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Mexico’s unemployment rate increases to 4.4 percent

Mexico City, Mexico — The National Institute of Statistics and Geography (Inegi) reports Mexico’s unemployment rate has risen to 4.4 percent in the first quarter of 2021, compared to 3.4 percent in the same period of 2020, a sign of the country’s slow recovery.

The agency says the unemployment rate from January to March of this year is just two tenths lower than in the last quarter of 2020. The ENOE (Encuesta Nacional de Ocupación y Empleo) reported an annual decrease of 1.6 million people in the economically active population, which went from 57 million to 55.4 million.

“In the pandemic year from 2020-Q1 to 2021-Q1, the employed population fell by 2.1 million people, falling from 55.1 to 53 million; employment has fallen almost 10 times more in commerce or services than in the industry,” commented Julio Santaella, president of El Instituto Nacional de Estadística y Geografía (Inegi).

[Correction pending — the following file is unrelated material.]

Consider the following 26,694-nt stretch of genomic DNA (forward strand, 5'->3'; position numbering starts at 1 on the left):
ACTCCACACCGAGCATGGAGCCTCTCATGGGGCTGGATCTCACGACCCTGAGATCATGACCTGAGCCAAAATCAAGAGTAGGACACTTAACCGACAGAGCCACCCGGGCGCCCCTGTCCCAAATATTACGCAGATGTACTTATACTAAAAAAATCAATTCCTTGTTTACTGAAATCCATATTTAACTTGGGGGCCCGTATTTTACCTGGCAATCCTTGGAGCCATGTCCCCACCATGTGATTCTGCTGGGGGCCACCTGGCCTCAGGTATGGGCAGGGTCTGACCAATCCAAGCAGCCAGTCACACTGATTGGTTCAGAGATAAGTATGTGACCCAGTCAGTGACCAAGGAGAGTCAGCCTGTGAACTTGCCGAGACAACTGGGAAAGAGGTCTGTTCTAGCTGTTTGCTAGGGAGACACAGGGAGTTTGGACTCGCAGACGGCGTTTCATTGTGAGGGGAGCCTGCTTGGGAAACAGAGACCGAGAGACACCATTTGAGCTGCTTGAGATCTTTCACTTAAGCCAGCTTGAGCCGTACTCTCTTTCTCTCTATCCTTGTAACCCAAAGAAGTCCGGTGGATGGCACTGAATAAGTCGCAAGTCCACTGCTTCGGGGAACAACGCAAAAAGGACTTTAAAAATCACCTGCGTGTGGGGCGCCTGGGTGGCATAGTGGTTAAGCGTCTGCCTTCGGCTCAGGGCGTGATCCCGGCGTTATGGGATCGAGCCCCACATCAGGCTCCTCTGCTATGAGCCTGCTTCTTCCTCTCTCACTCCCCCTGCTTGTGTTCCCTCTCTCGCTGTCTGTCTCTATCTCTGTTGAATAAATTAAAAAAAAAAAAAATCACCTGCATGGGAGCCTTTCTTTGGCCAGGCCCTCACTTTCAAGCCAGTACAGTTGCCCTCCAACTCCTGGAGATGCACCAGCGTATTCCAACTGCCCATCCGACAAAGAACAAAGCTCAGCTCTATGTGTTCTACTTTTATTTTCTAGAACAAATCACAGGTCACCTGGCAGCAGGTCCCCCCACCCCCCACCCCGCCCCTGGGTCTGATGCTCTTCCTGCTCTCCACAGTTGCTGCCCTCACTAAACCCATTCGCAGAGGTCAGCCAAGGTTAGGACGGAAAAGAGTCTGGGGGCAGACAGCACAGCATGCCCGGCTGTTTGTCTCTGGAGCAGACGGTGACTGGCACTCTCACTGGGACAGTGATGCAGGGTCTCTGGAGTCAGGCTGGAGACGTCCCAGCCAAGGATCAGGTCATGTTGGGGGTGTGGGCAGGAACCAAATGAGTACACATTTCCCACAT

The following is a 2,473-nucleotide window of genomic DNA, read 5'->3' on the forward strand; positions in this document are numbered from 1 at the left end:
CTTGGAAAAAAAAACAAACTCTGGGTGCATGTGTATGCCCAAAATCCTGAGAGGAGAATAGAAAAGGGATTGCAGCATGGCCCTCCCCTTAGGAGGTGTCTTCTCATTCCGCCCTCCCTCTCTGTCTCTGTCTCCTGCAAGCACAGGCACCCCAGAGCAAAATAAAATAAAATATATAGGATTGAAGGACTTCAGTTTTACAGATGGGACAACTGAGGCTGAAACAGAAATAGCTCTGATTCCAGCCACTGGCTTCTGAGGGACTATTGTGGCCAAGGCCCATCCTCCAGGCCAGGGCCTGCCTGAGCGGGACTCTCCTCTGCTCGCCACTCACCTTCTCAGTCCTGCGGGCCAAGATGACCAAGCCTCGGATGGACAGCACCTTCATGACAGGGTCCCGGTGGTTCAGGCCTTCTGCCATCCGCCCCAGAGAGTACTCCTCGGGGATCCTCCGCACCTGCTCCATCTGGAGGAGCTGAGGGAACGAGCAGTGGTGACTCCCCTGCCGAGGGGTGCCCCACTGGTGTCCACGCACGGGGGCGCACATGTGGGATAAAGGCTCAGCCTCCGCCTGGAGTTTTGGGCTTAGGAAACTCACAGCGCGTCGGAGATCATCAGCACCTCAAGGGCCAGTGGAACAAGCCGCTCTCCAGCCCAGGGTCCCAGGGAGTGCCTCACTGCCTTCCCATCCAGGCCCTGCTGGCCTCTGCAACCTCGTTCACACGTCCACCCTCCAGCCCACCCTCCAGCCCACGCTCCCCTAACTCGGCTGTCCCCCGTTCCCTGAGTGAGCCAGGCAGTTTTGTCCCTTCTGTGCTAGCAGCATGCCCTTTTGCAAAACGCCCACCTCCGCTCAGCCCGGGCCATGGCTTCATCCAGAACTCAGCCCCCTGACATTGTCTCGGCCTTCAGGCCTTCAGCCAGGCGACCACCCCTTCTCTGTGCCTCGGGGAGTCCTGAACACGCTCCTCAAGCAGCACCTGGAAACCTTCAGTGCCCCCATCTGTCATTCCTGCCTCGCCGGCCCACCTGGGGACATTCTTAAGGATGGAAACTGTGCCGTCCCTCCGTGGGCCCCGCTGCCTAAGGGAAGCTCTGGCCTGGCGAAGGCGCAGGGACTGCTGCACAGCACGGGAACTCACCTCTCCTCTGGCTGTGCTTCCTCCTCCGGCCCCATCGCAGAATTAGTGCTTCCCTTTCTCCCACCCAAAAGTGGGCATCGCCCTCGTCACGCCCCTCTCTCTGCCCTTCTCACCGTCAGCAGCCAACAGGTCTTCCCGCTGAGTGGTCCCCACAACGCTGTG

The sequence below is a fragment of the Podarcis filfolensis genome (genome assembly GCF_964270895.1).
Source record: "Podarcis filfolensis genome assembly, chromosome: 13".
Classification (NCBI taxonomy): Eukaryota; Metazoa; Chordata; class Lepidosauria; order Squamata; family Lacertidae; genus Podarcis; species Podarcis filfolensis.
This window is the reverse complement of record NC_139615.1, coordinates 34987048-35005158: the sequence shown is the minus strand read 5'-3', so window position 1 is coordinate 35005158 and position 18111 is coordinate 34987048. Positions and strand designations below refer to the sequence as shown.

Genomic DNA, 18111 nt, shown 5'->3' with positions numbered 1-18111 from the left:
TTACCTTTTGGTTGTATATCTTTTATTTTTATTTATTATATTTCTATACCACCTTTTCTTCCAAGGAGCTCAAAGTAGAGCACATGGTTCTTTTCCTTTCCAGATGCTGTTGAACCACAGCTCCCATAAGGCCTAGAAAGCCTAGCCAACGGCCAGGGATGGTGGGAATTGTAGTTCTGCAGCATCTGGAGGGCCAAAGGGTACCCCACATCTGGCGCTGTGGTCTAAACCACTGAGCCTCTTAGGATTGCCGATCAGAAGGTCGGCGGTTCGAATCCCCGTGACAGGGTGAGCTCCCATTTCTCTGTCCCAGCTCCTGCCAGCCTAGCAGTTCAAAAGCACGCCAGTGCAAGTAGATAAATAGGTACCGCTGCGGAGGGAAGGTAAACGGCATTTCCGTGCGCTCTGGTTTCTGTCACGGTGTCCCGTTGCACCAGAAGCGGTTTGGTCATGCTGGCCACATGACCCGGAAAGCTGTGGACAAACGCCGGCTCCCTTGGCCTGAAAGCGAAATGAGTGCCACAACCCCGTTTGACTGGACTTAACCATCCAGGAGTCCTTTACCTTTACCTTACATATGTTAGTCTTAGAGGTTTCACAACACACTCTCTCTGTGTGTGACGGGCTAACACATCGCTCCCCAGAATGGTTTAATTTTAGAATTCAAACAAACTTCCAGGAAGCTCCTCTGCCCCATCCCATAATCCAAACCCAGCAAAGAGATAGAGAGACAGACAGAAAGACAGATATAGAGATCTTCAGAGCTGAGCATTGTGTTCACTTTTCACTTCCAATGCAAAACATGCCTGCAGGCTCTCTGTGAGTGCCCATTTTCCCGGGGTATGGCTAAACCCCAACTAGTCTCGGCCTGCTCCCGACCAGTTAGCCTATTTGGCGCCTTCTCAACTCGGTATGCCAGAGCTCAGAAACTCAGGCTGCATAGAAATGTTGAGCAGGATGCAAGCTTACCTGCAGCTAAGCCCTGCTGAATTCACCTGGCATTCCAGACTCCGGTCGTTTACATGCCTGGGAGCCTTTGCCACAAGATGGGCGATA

In addition to more than 2.38 million infections and 220,000 deaths, the fourth highest figure in the world, the COVID-19 crisis caused in Mexico a contraction of around 8.2 percent of GDP.

The Government of President Andrés Manuel López Obrador has predicted a 5.3 percent rebound of GDP for 2021, with the promise of recovering the level of employment prior to the pandemic by the end of the year.

“We are not recovering what was lost, there is an urgent need for a change in the labor policy of this country. Furthermore, let us remember that the labor crisis did not begin as a result of the pandemic,” the Center for Studies for Formal Employment (CEEF) published in an analysis.

Ricardo Aguilar, an analyst at the Invex bank, pointed out that in April, only 44,474 positions were recovered, “the lowest level so far this year.”

“It is likely that the changes to the Federal Labor Law that prohibit the hiring of people under the outsourcing scheme in certain cases will discourage the generation of formal jobs,” Aguilar said.

By sectors, the statistics institute highlighted that persons employed in tertiary activities fell 1.9 million with the greatest impact in the commerce sector with a reduction of 712,000. In the restaurant and accommodation services sector, jobs fell by 656,000. Meanwhile, people engaged in micro-businesses decreased by 924,000